Another type of treatment that may be used in severe depression is electroconvulsive therapy (ECT). During ECT, a trained mental health professional places electrodes on the surface of the scalp and administers electric currents through the brain while the individual is under general anesthesia. This induces seizures, which can help overcome treatment resistant depression. Novel treatment for depression, such as Transcranial Magnetic Stimulation and Eye Movement Desensitization and Reprocessing, may also provide benefit in the treatment of anhedonia.

Can anhedonia go away?

Anhedonia may go away with the help of a trained mental health professional and by treating any underlying causes. Symptoms of anhedonia may come and go intermittently, and they are frequently not permanent. It is best to speak with a licensed professional about the best route for overcoming anhedonia.

What are the most important facts to know about anhedonia?

Anhedonia refers to the loss of ability to feel pleasure and is a common symptom of depressive disorders and substance use disorder. It may be caused by a decrease in activation of the region of the brain involved in reward and motivation, referred to as the ventral striatum. There may also be dysregulation of hormones that regulate the brain, including dopamine and GABA, in those with anhedonia. Diagnosis relies on speaking with a mental health professional and filling out a scale that gauges one’s interest in day-to-day activities. If an individual is diagnosed with anhedonia, the goal is to take part in more activities that can boost dopamine, such as attempting to engage in social situations and exercising. If anhedonia is a part of a larger underlying health condition, treating the condition can alleviate the symptoms of anhedonia. Anhedonia does not have to be permanent and can be treated with the help of a mental health professional.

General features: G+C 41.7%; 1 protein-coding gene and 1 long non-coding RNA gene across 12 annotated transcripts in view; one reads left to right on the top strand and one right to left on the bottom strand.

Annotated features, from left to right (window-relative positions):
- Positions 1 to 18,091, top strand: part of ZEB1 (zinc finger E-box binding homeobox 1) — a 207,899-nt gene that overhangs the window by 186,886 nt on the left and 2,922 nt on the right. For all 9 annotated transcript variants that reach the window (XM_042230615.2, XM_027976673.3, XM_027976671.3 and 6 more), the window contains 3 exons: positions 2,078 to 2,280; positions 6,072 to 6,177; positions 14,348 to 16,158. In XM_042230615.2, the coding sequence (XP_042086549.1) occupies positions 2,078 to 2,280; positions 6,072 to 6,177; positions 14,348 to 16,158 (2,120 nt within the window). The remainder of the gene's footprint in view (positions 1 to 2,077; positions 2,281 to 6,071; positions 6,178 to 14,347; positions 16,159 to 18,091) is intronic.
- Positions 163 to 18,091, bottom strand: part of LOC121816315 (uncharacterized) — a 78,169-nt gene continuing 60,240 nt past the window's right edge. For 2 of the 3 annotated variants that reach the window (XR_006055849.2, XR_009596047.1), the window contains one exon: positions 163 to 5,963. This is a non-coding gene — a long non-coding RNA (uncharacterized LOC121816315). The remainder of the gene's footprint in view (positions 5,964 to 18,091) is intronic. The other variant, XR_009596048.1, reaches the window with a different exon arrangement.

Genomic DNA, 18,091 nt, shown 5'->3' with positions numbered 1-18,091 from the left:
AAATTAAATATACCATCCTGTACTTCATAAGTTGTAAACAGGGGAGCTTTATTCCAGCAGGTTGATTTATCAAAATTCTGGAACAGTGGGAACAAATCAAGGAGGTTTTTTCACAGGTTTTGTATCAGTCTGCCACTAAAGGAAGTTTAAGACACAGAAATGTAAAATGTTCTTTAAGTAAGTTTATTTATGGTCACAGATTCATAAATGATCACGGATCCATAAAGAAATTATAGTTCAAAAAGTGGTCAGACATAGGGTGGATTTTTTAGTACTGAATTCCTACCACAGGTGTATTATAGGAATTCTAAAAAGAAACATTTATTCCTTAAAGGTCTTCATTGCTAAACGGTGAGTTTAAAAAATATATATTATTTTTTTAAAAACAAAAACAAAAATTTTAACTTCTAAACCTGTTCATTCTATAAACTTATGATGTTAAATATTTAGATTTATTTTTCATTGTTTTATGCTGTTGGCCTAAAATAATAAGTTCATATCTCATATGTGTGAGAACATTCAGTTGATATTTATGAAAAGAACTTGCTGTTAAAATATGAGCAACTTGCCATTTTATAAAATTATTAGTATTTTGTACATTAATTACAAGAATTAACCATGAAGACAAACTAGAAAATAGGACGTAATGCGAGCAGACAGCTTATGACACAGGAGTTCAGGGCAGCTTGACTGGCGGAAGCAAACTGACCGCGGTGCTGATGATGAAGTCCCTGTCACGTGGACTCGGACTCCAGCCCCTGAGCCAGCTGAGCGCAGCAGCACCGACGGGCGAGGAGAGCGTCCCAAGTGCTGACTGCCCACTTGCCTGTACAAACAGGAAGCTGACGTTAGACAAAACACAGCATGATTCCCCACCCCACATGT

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Related links

Schizophrenia spectrum disorders: Clinical practice
Trauma- and stressor-related disorders: Clinical practice
Major depressive disorder
Mood disorders: Clinical practice
Mood disorders: Pathology review

Resources for research and reference

Destoop, M., Morrens, M., Coppens, V., & Dom, G. (2019). Addiction, anhedonia, and comorbid mood disorder. A narrative review. Frontiers in Psychiatry, 10. DOI: 10.3389/fpsyt.2019.00311 

Franken, I. H. A., Rassin, E., & Muris P. (2007). The assessment of anhedonia in clinical and non-clinical populations: further validation of the Snaith-Hamilton Pleasure Scale (SHAPS). Journal of Affective Disorders, 99(1-3): 83-89. DOI: 10.1016/j.jad.2006.08.020

Newman, T. (2018). Understanding anhedonia: What happens in the brain? In Medical News Today. Retrieved December 16, 2021, from

O’Neill, M. (2021) Anhedonia Makes It Hard for People to Feel Joy - Here’s What That Means, According to Experts. In Health. Retrieved December 17, 2021, from